Most Americans probably have no idea about the significance of
the date of November 5 in British history, but it has come to be known
as "Guy Fawkes Day." On that date in 1605, the Roman Catholic Fawkes
had planned to assassinate the Protestant King James I as well as
members of Parliament by destroying Westminster Palace. Although
the so-called "Gunpowder Plot" was discovered and Fawkes was
tried for treason and executed, the evening of November 5th is
celebrated with fireworks All this is background to help understand
V FOR VENDETTA, an adaptation of a graphic novel by Alan Moore, with
a script by the Wachowski brothers and directed by James McTeigue, a
Wachowski associate making his feature debut.
In a futuristic world, the United States has ceded its position
as a world leader and once again Great Britain has become a potent
force. The result, though, is a repressive, fascistic government headed
by Chancellor Sutler (John Hurt), whose presence is mostly seen via
big-screen television. Any similarities between that regime and those
of Mussolini's Italy or Hitler's Germany are more than clearly encouraged.
Into this mix, though, arrives V (Hugo Weaving), a charismatic
anarchist who plots to destroy government buildings (timed to
celebrations of Guy Fawkes Day). Furthering the ties to the 17th
century "terrorist" is V's insistence of wearing a mask with Fawkes'
visage as well as a dark flowing wig, and cape.
Reportedly, Moore has disdained the screenplay, feeling that
it has been refashioned into a parable about the United States and
not about Britain as was his original intent. (Moore wrote the piece
as a reaction to the rise of Margaret Thatcher in the 1980s.) I suppose
some will read it in that manner, but I prefer to take it as fantasy.
On that level, V FOR VENDETTA works brilliantly.
On an evening when he strikes, V rescues Evey Hammond (Natalie
Portman) from a group of government thugs. The police infer that she
must somehow be associated with him in his anarchistic causes, so
they set out to arrest her at her office at the one television network
in the country. By coincidence, V has planned to commandeer the
airwaves at the same time, and when cornered by the police, he is
rescued by Evey. Gradually, she and V form a bond that is something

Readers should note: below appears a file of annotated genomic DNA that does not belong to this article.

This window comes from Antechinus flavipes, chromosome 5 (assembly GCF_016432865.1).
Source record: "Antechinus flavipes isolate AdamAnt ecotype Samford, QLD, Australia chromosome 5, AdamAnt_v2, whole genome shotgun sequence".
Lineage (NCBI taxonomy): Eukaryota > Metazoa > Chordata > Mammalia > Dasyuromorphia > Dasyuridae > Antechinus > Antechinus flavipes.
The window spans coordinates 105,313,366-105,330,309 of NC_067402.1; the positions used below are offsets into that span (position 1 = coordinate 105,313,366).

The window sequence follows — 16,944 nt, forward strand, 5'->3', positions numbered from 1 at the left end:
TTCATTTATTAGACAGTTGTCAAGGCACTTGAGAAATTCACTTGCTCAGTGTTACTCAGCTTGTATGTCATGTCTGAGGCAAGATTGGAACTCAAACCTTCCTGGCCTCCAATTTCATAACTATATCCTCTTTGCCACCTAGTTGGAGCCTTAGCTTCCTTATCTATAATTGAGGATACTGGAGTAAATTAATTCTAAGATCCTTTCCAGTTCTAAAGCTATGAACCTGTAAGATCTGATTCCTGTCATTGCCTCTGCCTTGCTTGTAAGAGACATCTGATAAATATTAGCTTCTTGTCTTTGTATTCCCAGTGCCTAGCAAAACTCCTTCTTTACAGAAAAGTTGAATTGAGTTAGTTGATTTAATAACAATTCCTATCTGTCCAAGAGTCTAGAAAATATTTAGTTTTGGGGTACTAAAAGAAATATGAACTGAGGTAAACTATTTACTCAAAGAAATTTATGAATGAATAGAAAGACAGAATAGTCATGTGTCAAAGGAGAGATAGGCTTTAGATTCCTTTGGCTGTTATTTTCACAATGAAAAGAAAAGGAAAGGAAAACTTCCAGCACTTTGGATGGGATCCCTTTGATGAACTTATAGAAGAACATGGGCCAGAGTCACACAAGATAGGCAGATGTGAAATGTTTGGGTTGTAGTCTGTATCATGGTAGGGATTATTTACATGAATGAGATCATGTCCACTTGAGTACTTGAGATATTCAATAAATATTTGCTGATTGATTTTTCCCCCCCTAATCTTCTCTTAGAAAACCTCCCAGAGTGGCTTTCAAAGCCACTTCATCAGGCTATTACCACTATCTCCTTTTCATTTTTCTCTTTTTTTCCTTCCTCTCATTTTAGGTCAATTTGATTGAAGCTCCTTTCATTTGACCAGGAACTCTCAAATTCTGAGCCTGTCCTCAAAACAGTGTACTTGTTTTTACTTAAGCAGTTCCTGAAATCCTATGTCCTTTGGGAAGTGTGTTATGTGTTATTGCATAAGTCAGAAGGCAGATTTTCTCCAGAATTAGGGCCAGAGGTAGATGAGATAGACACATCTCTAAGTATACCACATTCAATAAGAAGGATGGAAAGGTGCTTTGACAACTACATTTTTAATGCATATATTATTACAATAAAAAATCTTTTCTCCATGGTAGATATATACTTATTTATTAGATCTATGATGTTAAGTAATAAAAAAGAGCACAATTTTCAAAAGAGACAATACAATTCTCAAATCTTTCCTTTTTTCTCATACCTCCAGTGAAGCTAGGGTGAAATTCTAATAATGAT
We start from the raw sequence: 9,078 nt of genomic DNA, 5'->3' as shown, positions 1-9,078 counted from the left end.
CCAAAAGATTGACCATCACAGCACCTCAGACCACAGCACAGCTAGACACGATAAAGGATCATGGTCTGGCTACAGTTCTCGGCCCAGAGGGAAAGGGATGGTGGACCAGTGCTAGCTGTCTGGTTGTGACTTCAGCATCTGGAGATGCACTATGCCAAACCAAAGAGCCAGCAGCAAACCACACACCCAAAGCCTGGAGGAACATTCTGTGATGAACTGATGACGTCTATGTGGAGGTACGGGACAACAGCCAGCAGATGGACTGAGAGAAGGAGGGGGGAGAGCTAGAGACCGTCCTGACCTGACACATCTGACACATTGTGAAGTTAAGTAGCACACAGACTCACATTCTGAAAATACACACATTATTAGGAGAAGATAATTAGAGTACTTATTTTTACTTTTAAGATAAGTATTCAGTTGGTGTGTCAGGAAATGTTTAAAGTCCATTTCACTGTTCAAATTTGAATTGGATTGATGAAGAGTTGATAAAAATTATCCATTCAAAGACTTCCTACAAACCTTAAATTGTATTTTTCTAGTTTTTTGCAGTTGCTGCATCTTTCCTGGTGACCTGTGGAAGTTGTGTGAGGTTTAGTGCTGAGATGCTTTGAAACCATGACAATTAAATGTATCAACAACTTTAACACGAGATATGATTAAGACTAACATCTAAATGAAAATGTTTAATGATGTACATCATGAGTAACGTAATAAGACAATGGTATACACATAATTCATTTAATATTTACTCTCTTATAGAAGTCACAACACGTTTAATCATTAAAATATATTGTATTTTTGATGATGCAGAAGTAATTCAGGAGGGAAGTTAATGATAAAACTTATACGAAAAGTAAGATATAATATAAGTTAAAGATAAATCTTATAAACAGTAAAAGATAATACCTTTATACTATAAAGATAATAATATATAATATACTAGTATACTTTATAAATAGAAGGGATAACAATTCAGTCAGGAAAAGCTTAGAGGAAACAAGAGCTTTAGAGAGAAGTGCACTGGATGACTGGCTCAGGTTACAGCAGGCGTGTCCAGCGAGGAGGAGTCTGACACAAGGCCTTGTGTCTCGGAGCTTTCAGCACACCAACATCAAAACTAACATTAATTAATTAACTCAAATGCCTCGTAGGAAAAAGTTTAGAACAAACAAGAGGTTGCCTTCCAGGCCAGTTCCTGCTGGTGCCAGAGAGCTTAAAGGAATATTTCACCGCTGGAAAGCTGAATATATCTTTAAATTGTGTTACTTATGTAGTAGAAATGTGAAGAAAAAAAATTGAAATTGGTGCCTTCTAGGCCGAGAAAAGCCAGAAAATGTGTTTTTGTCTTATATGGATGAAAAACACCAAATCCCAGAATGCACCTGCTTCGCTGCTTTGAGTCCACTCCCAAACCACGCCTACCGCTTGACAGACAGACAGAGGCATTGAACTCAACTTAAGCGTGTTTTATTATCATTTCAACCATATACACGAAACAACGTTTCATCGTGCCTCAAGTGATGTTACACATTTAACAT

akin to a chaste romance.
The performances carry the day, with Weaving overcoming the
handicap of having his expressive face covered by the mask. He
utilizes his body language and his plummy voice to great ends and
one gets caught up in his story as it gradually emerges just how he
became radicalized. Portman, whose luxurious locks are shorn in a
pivotal scene, more than rises to the challenge. After the debacle of
her performances in the STAR WARS films, it's great to see this
talented young actress fulfilling the promise hinted at early in her
career (THE PROFESSIONAL, BEAUTIFUL GIRLS) and glimpsed in
her Oscar-nominated work in CLOSER.
There's fine support from a host of veteran actors as well,
including Hurt (who ironically portrayed the hero in 1984 and here
embodies the essence of Big Brother), Stephen Fry as a subversive
television host, Stephen Rea and Rupert Graves as policemen assigned
to investigate V, Tim Piggott-Smith and Ben Miles as government
ministers, Roger Allam as a television pundit, and Sinéad Cusack
as a doctor with ties to V's past.
The production values on V FOR VENDETTA are all top notch,
including the cinematography of the late Adrian Biddle (to whom the
film is dedicated), the exquisite production design of Owen Paterson,
and Dario Marianelli's orignal score. The script finds the parallels with
other stories from THE PHANTOM OF THE OPERA to THE COUNT OF
MONTE CRISTO. There are visual references that invoke myriad
films about the Nazis, torture scenes that call to mind the Holocaust
as well as more recent atrocities (Abu Grhaib and/or Guantánamo).
I know it sounds a little strange to be recommending a movie
about a revolutionary at this time, but I thoroughly enjoyed this
motion picture and, if taken for its fantasy alone, it provides great
MPAA Rating: R for strong violence and some language
Running time: 132 mins.
|V for Vendetta
|© 2006 by C. E. Murphy. All Rights Reserved.